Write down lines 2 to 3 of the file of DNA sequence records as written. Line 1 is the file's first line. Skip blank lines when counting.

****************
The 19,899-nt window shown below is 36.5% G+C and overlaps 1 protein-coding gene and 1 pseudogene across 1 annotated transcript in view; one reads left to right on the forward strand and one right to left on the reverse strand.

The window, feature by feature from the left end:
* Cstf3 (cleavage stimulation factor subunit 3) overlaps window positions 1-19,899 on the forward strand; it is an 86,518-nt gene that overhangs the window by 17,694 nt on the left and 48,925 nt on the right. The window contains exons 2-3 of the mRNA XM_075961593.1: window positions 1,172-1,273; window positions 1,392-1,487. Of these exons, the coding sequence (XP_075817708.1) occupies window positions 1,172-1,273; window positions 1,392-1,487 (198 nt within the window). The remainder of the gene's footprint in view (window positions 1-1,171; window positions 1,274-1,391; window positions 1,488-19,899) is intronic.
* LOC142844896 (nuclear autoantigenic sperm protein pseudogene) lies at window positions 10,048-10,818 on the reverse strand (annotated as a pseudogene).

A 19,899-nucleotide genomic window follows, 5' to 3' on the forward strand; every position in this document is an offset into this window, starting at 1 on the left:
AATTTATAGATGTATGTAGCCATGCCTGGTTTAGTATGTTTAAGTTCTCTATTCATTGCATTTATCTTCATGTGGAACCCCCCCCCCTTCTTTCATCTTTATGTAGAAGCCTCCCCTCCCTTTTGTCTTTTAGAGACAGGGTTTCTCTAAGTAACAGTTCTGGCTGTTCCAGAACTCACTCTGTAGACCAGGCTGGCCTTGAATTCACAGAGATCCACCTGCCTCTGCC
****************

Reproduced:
The window, feature by feature from the left end:
* Cstf3 (cleavage stimulation factor subunit 3) overlaps window positions 1-19,899 on the forward strand; it is an 86,518-nt gene that overhangs the window by 17,694 nt on the left and 48,925 nt on the right. The window contains exons 2-3 of the mRNA XM_075961593.1: window positions 1,172-1,273; window positions 1,392-1,487. Of these exons, the coding sequence (XP_075817708.1) occupies window positions 1,172-1,273; window positions 1,392-1,487 (198 nt within the window). The remainder of the gene's footprint in view (window positions 1-1,171; window positions 1,274-1,391; window positions 1,488-19,899) is intronic.